The Wildstorm (DC Comics)
    I’m a big, big fan of late 90s/early 2000s Wildstorm. Ellis, Casey, Brubaker and others turned a military obsessed superhero universe into a post-superhero universe. So Ellis revived the universe I loved while recreating it. At the center is an uneasy truce between Internation Operations (spies and BlackOps, controlling the world from the shadows) and Skywatch (space exploration and supertechnology, looking down on Earth and looking to expand into the universe). In the middle there are the ones they don’t know about. The aliens and the special beings. Familiar faces at different places, familiar names with new faces. It’s a big puzzle and I really enjoy figuring out where all the pieces fit.

    Seven to Eternity (Image Comics)
    It’s on a break now (back in Spring), but Remender and Opeña have created a fantasy universe that reminds me for some reason of Stephen King’s Dark Tower series. I want to state the premise, but the status quo seems to change every single issue so far. A weird and beautiful world and we’re dropped in the middle of it.

    Mage: The Hero Denied (Image Comics) (this feels weird, I want to say Comico even though it's been 30 years)
    I’ve been waiting for years for this, maybe even decades. Matt Wagner’s Kevin Matchstick is in many ways Wagner himself, each series a phase in Wagner’s life told as a mythical battle between good and evil. After finding himself and finding love, in the final chapter of Mage, Kevin now has to leave his family to protect them, while the evil forces he has fought before have reformed. I hope Wagner sticks the landing (the title promises nothing but DOOOOM), but I’m happy to get this series anyway.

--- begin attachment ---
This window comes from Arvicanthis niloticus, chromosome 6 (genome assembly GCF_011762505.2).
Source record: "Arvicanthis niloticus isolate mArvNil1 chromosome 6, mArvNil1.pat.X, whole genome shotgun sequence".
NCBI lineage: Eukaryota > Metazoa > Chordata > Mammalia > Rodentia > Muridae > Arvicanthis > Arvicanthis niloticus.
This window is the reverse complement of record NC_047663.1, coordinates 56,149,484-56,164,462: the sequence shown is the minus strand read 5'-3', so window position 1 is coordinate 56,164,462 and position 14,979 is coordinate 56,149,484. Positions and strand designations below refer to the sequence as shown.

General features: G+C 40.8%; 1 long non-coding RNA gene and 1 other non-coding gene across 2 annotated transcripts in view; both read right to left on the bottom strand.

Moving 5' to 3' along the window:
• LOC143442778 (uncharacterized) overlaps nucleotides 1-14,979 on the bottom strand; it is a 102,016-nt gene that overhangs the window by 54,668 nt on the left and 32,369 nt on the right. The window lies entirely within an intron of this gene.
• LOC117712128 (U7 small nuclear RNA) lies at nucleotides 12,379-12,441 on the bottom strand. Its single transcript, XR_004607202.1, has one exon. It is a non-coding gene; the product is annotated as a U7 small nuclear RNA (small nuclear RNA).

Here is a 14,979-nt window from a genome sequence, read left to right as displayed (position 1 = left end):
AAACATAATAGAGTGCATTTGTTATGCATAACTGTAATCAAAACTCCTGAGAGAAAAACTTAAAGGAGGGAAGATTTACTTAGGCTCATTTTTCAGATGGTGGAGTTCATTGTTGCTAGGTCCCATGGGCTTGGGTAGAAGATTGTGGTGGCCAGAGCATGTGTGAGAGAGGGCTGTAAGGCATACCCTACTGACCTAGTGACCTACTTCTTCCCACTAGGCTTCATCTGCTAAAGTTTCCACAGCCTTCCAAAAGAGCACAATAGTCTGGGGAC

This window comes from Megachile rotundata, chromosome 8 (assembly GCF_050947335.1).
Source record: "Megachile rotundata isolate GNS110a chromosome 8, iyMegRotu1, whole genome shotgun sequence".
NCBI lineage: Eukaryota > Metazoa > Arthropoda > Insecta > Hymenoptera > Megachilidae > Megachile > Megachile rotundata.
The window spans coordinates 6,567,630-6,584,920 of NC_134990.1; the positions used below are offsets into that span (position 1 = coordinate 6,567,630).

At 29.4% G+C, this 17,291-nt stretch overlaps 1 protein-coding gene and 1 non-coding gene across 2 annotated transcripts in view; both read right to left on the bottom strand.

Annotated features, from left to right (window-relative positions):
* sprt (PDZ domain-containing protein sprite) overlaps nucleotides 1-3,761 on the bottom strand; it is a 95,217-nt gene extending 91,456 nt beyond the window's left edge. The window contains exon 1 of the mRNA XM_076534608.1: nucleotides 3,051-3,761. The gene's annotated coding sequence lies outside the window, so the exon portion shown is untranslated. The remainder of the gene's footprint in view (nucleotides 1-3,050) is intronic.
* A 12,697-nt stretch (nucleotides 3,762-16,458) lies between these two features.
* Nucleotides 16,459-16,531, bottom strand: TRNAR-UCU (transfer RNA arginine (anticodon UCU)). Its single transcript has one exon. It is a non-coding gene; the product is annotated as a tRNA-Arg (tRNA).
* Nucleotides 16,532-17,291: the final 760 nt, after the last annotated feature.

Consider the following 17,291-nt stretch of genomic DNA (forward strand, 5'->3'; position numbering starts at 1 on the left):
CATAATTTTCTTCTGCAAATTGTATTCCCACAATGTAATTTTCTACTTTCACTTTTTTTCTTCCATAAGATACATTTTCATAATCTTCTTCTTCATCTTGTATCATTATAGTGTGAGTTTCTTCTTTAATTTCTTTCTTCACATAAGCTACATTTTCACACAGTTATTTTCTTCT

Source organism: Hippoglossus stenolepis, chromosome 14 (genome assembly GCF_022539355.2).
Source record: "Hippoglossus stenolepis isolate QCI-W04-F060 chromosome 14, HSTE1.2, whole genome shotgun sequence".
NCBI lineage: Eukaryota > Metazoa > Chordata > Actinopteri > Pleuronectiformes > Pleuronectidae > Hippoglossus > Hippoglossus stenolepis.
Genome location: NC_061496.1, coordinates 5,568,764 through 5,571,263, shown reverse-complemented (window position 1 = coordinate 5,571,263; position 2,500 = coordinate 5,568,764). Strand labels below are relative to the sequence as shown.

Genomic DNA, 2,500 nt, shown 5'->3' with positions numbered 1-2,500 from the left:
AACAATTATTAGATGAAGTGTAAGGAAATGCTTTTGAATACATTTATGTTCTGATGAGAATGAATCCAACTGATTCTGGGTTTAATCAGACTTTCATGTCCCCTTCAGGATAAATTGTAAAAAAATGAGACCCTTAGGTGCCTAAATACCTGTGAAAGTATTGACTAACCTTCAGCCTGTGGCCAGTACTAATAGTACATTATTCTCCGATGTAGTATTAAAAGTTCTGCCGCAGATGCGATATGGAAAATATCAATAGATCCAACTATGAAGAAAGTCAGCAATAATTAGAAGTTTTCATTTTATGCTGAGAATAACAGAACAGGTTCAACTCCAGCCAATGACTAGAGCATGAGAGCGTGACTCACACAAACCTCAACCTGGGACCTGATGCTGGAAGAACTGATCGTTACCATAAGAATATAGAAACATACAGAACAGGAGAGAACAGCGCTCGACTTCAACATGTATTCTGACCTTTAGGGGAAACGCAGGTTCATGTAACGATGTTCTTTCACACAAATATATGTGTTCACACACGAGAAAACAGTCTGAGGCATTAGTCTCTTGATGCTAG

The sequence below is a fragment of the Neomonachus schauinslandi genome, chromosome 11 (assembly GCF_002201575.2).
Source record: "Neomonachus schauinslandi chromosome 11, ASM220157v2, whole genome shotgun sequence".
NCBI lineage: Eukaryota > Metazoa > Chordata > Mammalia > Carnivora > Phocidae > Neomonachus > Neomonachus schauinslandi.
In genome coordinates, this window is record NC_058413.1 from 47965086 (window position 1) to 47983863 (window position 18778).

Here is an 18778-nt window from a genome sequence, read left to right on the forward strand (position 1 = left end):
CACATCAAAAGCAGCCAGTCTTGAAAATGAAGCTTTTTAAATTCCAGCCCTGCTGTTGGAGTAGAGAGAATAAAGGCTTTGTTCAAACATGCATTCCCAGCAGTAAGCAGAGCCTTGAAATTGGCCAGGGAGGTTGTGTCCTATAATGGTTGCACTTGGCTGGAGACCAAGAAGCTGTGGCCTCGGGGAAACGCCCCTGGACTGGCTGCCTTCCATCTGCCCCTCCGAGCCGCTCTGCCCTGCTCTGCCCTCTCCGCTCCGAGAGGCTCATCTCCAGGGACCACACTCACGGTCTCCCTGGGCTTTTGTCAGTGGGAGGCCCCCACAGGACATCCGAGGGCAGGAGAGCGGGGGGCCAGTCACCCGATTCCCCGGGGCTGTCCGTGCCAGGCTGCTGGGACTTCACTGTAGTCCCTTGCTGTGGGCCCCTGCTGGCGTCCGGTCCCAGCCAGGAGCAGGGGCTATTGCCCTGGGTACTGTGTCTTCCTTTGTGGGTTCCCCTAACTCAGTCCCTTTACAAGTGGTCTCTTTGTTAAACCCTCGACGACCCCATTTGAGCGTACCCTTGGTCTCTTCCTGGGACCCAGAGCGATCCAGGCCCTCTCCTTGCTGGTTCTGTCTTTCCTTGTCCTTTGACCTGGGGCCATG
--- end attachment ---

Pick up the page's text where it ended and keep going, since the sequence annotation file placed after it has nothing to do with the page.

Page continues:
Steam/Origin: davydizzy
  • Dizzy DDizzy D NetherlandsRegistered User regular
    So I make no secret of the fact that I love Sunstone, Stjepan Sejic's romance/comedy/erotica/drama series he does for Top Cow (and for free online on his deviantart page) and I'm not the only one: in the afterword of Top Cow's "Swing" (one of two series this post will be about), Matt Hawkins (Top Cow president and COO) says "Sunstone has sold more copies of the collected editions than any other comic book in Top Cow history... and that includes the heydey of the early 90s." Noting the success of Top Cow and how many female fans came to the Top Cow stand with the question if they had anything else like it, Hawkins decided to publish more titles of a similar tone.